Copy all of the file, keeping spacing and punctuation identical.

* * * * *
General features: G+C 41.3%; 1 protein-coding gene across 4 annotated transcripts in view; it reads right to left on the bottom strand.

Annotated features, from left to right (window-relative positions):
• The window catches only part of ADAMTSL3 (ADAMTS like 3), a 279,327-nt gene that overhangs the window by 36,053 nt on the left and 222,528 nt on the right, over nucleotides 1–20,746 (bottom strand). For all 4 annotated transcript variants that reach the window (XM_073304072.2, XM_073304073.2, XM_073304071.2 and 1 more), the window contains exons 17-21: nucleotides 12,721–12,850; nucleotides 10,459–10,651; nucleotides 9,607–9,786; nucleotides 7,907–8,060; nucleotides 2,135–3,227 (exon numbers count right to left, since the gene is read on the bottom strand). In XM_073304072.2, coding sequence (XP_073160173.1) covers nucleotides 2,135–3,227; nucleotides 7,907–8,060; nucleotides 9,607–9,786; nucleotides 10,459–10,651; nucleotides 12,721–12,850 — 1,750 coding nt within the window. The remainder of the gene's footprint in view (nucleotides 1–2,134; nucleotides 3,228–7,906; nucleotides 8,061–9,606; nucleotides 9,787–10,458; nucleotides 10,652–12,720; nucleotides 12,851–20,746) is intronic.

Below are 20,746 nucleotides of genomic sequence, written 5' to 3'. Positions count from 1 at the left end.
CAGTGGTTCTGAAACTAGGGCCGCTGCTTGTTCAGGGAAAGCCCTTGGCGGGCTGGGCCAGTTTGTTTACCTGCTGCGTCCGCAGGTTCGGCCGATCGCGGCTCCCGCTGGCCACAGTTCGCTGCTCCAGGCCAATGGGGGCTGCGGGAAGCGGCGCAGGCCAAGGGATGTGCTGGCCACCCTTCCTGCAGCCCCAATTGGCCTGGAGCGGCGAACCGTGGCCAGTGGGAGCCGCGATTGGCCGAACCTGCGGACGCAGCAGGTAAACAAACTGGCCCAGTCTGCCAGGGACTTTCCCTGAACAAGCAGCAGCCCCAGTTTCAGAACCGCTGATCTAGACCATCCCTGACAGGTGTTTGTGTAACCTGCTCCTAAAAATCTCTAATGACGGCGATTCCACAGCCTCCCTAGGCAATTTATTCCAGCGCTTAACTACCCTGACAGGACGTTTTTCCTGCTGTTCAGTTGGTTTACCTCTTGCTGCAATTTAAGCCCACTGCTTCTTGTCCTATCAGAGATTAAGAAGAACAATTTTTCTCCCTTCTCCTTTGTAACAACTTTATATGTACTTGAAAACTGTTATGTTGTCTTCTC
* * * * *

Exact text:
General features: G+C 41.3%; 1 protein-coding gene across 4 annotated transcripts in view; it reads right to left on the bottom strand.

Annotated features, from left to right (window-relative positions):
• The window catches only part of ADAMTSL3 (ADAMTS like 3), a 279,327-nt gene that overhangs the window by 36,053 nt on the left and 222,528 nt on the right, over nucleotides 1–20,746 (bottom strand). For all 4 annotated transcript variants that reach the window (XM_073304072.2, XM_073304073.2, XM_073304071.2 and 1 more), the window contains exons 17-21: nucleotides 12,721–12,850; nucleotides 10,459–10,651; nucleotides 9,607–9,786; nucleotides 7,907–8,060; nucleotides 2,135–3,227 (exon numbers count right to left, since the gene is read on the bottom strand). In XM_073304072.2, coding sequence (XP_073160173.1) covers nucleotides 2,135–3,227; nucleotides 7,907–8,060; nucleotides 9,607–9,786; nucleotides 10,459–10,651; nucleotides 12,721–12,850 — 1,750 coding nt within the window. The remainder of the gene's footprint in view (nucleotides 1–2,134; nucleotides 3,228–7,906; nucleotides 8,061–9,606; nucleotides 9,787–10,458; nucleotides 10,652–12,720; nucleotides 12,851–20,746) is intronic.

Below are 20,746 nucleotides of genomic sequence, written 5' to 3'. Positions count from 1 at the left end.
CAGTGGTTCTGAAACTAGGGCCGCTGCTTGTTCAGGGAAAGCCCTTGGCGGGCTGGGCCAGTTTGTTTACCTGCTGCGTCCGCAGGTTCGGCCGATCGCGGCTCCCGCTGGCCACAGTTCGCTGCTCCAGGCCAATGGGGGCTGCGGGAAGCGGCGCAGGCCAAGGGATGTGCTGGCCACCCTTCCTGCAGCCCCAATTGGCCTGGAGCGGCGAACCGTGGCCAGTGGGAGCCGCGATTGGCCGAACCTGCGGACGCAGCAGGTAAACAAACTGGCCCAGTCTGCCAGGGACTTTCCCTGAACAAGCAGCAGCCCCAGTTTCAGAACCGCTGATCTAGACCATCCCTGACAGGTGTTTGTGTAACCTGCTCCTAAAAATCTCTAATGACGGCGATTCCACAGCCTCCCTAGGCAATTTATTCCAGCGCTTAACTACCCTGACAGGACGTTTTTCCTGCTGTTCAGTTGGTTTACCTCTTGCTGCAATTTAAGCCCACTGCTTCTTGTCCTATCAGAGATTAAGAAGAACAATTTTTCTCCCTTCTCCTTTGTAACAACTTTATATGTACTTGAAAACTGTTATGTTGTCTTCTC